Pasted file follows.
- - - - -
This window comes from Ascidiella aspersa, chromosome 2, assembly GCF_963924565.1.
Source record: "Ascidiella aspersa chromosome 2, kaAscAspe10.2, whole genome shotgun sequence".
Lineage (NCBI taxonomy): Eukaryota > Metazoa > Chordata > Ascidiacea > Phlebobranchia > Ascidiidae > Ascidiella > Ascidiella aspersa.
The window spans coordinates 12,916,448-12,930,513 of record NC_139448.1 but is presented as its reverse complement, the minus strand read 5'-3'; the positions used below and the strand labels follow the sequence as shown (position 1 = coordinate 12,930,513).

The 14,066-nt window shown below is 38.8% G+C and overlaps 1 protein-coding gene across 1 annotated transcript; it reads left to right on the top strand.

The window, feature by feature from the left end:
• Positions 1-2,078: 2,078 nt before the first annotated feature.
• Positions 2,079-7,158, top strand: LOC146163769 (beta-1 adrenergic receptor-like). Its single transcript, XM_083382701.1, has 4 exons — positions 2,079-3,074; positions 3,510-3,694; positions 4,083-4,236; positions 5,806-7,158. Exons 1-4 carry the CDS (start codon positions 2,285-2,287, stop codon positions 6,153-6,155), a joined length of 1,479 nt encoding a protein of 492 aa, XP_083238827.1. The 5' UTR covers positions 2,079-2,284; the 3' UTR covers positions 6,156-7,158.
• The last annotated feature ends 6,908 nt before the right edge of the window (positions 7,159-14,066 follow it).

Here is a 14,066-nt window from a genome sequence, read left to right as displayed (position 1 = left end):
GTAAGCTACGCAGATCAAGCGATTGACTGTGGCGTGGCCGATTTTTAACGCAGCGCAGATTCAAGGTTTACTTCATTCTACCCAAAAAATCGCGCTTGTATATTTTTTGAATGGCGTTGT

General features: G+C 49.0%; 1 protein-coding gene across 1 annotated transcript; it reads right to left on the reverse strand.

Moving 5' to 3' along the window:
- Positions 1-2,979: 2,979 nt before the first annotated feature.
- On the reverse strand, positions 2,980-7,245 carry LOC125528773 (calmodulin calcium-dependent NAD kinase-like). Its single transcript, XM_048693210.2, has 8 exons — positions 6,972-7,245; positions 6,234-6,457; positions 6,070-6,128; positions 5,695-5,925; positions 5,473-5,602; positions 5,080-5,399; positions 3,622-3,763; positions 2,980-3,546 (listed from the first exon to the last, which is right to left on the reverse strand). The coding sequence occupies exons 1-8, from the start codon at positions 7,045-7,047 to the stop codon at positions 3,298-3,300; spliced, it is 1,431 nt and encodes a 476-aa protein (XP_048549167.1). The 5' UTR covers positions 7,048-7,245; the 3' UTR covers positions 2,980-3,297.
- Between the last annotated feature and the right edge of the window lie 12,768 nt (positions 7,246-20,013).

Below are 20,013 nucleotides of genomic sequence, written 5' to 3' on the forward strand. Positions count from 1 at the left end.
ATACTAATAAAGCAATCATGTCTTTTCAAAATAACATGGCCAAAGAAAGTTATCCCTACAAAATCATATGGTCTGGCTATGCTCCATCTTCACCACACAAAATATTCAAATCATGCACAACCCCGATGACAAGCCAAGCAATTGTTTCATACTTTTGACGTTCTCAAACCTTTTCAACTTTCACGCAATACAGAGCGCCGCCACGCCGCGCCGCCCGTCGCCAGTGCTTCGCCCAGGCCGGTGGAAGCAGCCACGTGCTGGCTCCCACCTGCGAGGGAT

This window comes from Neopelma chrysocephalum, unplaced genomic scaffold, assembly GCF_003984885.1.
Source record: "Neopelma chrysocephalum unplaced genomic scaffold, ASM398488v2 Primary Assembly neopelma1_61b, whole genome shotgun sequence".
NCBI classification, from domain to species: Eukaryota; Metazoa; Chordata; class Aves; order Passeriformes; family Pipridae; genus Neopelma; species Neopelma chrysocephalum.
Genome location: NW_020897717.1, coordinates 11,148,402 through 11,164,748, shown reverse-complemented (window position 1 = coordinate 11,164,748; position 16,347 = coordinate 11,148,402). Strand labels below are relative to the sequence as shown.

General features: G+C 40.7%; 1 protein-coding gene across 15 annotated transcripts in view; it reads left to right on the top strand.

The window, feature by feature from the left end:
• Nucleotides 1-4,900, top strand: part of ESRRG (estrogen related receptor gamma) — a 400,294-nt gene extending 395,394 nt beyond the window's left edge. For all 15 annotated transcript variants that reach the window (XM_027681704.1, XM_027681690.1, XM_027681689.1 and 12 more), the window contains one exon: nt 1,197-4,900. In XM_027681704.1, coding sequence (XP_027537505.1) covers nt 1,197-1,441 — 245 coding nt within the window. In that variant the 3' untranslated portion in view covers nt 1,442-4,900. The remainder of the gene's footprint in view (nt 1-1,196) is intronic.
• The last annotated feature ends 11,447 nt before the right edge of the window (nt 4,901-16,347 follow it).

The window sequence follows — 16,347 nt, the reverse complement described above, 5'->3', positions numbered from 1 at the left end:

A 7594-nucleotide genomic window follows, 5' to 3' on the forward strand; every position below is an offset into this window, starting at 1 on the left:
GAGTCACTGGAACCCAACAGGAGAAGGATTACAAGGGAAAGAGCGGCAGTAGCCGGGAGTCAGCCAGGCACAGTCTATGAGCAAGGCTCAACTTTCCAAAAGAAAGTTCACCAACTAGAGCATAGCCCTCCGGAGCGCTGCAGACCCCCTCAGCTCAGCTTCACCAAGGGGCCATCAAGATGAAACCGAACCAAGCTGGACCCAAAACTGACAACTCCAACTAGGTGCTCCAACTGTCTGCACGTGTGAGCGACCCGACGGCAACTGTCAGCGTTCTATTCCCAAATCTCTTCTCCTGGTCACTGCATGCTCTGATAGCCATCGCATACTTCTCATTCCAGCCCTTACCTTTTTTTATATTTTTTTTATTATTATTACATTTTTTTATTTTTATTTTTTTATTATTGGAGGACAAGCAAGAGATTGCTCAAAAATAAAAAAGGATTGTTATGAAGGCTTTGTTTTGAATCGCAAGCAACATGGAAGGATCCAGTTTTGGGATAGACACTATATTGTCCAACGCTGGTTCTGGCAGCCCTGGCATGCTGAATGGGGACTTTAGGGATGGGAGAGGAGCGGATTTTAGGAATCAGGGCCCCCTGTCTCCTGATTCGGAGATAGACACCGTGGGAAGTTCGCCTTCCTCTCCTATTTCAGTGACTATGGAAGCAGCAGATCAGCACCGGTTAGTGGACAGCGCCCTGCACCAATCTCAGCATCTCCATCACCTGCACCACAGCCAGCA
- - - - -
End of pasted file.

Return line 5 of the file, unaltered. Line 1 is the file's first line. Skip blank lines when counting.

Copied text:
The 14,066-nt window shown below is 38.8% G+C and overlaps 1 protein-coding gene across 1 annotated transcript; it reads left to right on the top strand.